# Finding the limit of nn√n!\frac {n}{\sqrt[n]{n!}}

I’m trying to find

I tried couple of methods: Stolz, Squeeze, D’Alambert

Thanks!

Edit: I can’t use Stirling.

Let $\displaystyle{a_n=\frac{n^n}{n!}}$. Then the power series $\displaystyle{\sum_{n=1}^\infty a_n x^n}$ has radius of convergence $R$ satisfying $\displaystyle{\frac{1}{R}=\lim_{n\to \infty} \sqrt[n]{a_n}=\lim_{n\to\infty}\frac{a_{n+1}}{a_n}}$, provided these limits exist. The first limit is what you’re looking for, and the second limit is $\displaystyle{\lim_{n\to\infty}\left(1+\frac{1}{n}\right)^n}$.

Added: I just happened upon a good reference for the equality of limits above, which gives a more general result which is proved directly without reference to power series. Theorem 3.37 of Rudin’s Principles of mathematical analysis, 3rd Ed., says:

For any sequence $\{c_n\}$ of positive numbers,

In the present context, this shows that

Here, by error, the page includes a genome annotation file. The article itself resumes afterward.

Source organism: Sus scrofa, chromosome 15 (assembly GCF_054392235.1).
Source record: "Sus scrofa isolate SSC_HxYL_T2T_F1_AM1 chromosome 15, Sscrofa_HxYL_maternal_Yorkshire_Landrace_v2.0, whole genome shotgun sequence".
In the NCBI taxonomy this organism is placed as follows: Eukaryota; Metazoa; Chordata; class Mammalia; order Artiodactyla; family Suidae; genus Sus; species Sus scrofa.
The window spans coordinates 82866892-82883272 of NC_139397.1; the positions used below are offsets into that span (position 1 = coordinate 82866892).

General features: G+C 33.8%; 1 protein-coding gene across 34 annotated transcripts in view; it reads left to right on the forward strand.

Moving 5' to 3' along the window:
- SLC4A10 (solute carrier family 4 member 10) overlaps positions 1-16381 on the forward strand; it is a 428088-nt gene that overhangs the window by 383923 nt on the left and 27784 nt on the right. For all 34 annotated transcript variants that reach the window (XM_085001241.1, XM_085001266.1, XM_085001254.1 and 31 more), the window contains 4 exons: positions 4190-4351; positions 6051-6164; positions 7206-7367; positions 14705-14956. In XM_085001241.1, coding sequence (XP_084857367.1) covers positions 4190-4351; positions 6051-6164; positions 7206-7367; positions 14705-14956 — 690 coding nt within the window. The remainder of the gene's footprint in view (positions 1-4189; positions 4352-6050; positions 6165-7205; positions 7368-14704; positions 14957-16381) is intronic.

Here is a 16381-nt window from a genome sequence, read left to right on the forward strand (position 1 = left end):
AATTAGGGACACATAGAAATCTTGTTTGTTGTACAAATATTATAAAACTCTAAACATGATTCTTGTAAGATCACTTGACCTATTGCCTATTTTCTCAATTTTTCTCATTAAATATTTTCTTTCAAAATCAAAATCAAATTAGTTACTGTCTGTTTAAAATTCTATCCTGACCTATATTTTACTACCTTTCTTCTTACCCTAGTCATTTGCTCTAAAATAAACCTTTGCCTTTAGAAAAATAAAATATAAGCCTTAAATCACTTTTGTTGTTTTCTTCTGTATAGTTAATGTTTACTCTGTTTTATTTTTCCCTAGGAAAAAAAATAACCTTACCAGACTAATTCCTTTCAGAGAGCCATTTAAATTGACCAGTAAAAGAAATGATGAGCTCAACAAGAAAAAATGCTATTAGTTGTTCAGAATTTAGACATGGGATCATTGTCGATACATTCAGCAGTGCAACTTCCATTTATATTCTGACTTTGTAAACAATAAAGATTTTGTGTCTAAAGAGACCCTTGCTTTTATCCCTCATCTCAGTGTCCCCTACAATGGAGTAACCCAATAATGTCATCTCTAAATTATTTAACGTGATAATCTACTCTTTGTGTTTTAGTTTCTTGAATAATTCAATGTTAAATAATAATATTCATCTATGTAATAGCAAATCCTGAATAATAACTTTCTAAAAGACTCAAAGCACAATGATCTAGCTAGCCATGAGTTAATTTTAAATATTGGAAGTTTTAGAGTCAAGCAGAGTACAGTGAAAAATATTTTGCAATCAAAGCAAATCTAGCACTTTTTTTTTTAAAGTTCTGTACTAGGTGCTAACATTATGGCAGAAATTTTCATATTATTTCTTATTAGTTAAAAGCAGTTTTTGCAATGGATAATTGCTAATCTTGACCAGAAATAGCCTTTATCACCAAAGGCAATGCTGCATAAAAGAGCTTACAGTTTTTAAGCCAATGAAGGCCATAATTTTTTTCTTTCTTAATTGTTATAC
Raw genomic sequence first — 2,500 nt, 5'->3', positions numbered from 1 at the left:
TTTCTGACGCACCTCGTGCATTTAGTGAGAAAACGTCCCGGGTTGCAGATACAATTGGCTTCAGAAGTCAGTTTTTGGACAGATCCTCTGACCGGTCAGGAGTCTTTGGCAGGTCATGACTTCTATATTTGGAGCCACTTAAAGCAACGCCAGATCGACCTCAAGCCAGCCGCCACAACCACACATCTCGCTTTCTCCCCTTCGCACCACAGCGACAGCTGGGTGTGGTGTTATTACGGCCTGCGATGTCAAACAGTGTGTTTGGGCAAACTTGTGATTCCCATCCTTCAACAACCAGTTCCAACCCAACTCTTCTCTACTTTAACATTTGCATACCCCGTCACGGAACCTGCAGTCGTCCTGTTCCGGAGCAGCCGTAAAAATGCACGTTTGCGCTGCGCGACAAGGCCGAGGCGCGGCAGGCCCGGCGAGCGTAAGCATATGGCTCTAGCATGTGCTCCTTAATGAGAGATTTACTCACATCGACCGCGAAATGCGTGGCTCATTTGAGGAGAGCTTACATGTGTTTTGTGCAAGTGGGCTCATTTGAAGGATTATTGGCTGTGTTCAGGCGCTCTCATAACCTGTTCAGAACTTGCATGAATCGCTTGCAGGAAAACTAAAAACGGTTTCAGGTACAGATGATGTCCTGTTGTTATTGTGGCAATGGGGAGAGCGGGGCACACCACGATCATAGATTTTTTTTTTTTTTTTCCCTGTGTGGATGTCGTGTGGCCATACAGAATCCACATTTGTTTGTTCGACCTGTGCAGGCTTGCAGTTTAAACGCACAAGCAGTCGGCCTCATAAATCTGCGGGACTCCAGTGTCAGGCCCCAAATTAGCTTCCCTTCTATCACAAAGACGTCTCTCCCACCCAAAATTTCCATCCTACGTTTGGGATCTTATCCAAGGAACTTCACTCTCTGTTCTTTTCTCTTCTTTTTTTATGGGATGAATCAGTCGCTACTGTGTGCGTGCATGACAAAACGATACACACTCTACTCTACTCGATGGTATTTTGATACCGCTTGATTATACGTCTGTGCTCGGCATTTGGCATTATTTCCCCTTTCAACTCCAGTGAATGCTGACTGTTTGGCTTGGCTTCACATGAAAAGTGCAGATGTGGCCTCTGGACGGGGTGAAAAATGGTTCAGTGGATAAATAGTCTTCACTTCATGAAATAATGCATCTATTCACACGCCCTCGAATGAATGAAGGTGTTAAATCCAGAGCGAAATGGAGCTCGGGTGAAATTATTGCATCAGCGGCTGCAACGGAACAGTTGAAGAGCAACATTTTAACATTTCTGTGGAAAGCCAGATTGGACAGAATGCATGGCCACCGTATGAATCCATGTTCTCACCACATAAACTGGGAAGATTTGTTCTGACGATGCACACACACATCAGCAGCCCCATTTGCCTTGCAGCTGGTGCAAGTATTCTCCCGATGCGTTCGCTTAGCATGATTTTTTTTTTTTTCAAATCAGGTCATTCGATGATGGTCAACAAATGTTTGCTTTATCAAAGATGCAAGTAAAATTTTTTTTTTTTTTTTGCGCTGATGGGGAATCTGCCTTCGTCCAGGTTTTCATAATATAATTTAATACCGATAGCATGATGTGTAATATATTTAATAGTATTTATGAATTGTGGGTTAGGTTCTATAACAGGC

Assuming you know what $\displaystyle{\lim_{n\to\infty}\left(1+\frac{1}{n}\right)^n}$ is, this shows both that the limit in question exists (in case you didn’t already know by other means) and what it is.

From the comments: User9176 has pointed out that the case of the theorem above where $\displaystyle{\lim_{n\to\infty}\frac{c_{n+1}}{c_n}}$ exists follows from the Stolz–Cesàro theorem applied to finding the limit of $\displaystyle{\frac{\ln(c_n)}{n}}$. Explicitly,

provided the latter limit exists, where the second equality is by the Stolz–Cesàro theorem.